Revolution is often dealt a tricky hand. It’s a show filled with dense mythology, most of which is needed to understand why certain characters in a large cast are important. It’s also a show filled with questions, most of which need to be answered in order to help the plot move at a pace that doesn’t make the viewer feel like they’re tuning in for nothing. For the past few episodes, the program has been doing a commendable job at balancing out these two aspects, but “The Love Boat” fell somewhat short. Perhaps it’s because previous episodes have seemed more action-filled, and, while solid, this hour felt a little bit like too much of a breather in a show that should be ramping up as we head into the final four episodes of the season.
Understandably, not every episode of every television program can be high-stakes exciting (though this show does try more than most to bring its all to every episode, generally succeeding.) Nor should it be. The magic of good television is when a show has the ability to go from “seat-of-your-pants” crazy to subdued and slow, but you appreciate the balance and understand why it needs to occur (right now this specifically extends to Game of Thrones, but there are a number of other shows that could work here.) Perhaps my feelings come from the fact that there are further plot points that I’m eager to see come to fruition, such as Miles becoming a hard-hitting Militia controller again, or Charlie giving in to being a true “child of war” or the Rachel/Miles history reveal, or Rachel’s quest to find the Tower. Perhaps I’m just too hard to please. Whatever the reason, I am understanding of where the show is going and have high hopes for where they’ll leave us by the end of the season. I did enjoy the pacing of this episode – starting with a full-on action sequence of kidnapping Camp and then backtracking to two days earlier, leading up to a quick recap of what went down. It helped move the episode along and was a smart way to capitalize on a big plot point without letting it drag through the hour.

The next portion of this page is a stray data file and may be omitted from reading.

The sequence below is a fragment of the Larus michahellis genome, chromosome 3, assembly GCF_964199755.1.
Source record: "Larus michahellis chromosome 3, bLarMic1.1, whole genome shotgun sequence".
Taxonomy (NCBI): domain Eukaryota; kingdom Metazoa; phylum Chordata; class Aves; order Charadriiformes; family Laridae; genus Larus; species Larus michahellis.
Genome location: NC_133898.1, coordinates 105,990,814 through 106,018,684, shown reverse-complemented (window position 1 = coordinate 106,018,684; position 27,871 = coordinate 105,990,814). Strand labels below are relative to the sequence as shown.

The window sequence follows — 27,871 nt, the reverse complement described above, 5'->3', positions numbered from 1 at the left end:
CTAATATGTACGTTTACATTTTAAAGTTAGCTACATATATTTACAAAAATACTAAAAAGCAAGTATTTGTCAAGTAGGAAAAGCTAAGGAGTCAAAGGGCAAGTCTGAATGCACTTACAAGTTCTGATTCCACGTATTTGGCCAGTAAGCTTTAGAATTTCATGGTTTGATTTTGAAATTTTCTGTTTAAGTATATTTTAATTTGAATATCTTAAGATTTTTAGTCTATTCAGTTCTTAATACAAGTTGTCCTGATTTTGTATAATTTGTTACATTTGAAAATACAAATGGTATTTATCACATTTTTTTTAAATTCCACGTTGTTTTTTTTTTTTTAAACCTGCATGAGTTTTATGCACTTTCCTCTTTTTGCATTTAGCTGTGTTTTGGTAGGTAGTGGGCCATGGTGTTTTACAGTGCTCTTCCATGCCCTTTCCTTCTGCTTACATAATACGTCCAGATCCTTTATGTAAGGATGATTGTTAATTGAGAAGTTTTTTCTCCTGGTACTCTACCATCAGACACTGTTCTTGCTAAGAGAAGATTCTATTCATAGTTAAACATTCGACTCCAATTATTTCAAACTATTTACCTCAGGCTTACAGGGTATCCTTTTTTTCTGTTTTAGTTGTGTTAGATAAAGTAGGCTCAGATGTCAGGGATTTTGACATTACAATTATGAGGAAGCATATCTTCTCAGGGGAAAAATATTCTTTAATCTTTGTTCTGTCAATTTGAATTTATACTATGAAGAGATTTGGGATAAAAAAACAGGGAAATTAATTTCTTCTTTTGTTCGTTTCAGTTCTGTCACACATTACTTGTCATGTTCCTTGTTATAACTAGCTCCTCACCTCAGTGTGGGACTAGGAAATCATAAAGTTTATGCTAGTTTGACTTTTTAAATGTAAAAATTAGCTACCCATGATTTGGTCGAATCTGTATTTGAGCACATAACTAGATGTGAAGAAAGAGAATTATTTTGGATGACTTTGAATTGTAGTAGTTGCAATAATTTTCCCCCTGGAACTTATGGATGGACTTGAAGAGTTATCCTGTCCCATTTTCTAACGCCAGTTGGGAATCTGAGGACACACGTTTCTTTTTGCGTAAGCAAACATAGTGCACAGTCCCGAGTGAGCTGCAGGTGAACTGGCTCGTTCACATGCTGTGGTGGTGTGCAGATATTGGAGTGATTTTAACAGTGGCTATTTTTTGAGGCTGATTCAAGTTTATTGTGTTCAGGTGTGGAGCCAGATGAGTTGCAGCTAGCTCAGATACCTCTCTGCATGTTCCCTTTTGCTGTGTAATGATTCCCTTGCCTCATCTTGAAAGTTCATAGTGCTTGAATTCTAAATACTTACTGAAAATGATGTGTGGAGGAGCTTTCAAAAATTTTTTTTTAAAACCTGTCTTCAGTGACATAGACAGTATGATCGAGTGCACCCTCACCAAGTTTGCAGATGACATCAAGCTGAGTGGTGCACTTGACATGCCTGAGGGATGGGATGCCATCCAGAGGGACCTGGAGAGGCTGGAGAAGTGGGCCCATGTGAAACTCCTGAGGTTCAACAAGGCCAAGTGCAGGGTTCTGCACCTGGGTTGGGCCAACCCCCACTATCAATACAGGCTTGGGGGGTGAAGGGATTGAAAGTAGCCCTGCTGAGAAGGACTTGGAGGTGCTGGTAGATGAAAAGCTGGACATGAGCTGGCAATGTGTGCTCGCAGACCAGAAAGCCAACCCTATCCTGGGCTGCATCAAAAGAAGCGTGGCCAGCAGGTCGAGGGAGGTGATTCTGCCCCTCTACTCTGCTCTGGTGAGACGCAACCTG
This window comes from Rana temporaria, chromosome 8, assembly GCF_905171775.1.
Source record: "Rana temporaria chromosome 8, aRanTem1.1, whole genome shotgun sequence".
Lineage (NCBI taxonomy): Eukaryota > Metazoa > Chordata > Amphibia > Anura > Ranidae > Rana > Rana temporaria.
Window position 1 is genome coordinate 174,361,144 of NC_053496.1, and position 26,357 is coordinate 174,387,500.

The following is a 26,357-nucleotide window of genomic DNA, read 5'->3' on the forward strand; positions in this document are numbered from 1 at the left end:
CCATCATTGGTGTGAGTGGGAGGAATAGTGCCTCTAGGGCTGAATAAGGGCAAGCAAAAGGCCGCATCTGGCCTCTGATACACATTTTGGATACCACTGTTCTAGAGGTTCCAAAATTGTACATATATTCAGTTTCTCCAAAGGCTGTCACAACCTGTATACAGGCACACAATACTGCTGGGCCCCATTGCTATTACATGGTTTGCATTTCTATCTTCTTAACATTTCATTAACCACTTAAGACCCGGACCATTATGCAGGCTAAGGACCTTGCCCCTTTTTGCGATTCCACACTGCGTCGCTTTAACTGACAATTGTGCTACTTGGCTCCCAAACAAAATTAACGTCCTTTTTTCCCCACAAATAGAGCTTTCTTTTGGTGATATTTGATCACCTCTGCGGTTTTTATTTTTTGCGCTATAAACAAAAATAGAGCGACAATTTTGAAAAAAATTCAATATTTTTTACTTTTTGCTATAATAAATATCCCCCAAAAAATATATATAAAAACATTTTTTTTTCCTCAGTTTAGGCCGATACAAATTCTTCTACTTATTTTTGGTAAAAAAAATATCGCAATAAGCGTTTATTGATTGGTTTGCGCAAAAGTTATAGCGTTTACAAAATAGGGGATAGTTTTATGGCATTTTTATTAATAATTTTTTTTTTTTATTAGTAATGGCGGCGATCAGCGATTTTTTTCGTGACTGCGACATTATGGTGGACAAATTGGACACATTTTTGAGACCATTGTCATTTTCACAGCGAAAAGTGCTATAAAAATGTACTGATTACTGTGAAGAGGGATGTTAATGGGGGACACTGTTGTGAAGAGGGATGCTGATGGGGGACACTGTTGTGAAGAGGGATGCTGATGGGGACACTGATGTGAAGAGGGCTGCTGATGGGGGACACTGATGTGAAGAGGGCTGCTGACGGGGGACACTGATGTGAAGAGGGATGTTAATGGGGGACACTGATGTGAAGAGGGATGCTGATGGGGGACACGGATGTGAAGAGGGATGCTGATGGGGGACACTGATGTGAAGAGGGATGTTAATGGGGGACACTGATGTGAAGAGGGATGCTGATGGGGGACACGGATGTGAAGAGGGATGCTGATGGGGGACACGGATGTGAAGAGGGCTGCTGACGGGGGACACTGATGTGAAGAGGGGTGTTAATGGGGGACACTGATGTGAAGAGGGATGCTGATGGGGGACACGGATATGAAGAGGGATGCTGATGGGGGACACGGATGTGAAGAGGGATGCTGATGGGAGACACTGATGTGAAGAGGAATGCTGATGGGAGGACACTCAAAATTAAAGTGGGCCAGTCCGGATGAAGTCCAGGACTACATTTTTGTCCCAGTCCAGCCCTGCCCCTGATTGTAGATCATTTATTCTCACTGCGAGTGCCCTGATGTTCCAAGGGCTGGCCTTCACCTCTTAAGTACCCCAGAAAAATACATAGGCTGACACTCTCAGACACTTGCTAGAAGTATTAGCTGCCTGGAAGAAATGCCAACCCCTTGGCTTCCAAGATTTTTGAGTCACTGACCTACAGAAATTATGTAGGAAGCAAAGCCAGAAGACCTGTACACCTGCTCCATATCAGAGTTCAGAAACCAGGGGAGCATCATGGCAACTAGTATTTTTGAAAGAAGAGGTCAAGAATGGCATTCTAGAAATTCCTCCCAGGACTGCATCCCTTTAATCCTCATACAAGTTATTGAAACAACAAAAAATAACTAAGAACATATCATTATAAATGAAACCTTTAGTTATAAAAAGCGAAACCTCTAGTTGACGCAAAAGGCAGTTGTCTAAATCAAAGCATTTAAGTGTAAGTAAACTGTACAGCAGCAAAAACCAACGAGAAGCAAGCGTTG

Seeing Giancarlo Esposito front and center again after a bit of an absence was a welcome surprise, and it was nice to have some casual exposition thrown in about just what happened to him and Julia after they fled Monroe’s clutches. Clearly, no one is ready to trust Neville (including his own son), and for good reason. I’m not entirely sold on this new and redeemed “good guy” routine myself, and continue to be skeptical of his real reasons for joining up with Foster (arguably the same reason Miles couldn’t turn down Foster’s request that he be general. There’s something to be said about power and how we respond to it, especially if it’s handed to us – and we all know how Neville reacts to power.)
The crux of the episode revolved around the capture of a man named Stephen Camp (Timothy Busfield), a doctor who was making dangerous anthrax for Monroe. After successfully kidnapping Camp and stealing him away on board a nondescript fishing boat, Neville and Miles proceed to butt heads about how best to deal with their prisoner, who, blackmailed by Monroe, just wanted to save his family. Charlie, for all her bloodthirsty rage, has it out with Miles when he learns that he’s treating Camp the way Monroe treated her mother – it’s nice to see that she still has strong maternal feelings where Rachel is concerned and that she’s still affected by what Monroe did to her mother. Family is family, after all – an underlying theme that has made itself clear all season, and not just in the form of blood relations. I quite enjoyed the exchange between Billy Burke and Tracy Spiridakos, whom I feel has grown immensely in this role since the first half of the season.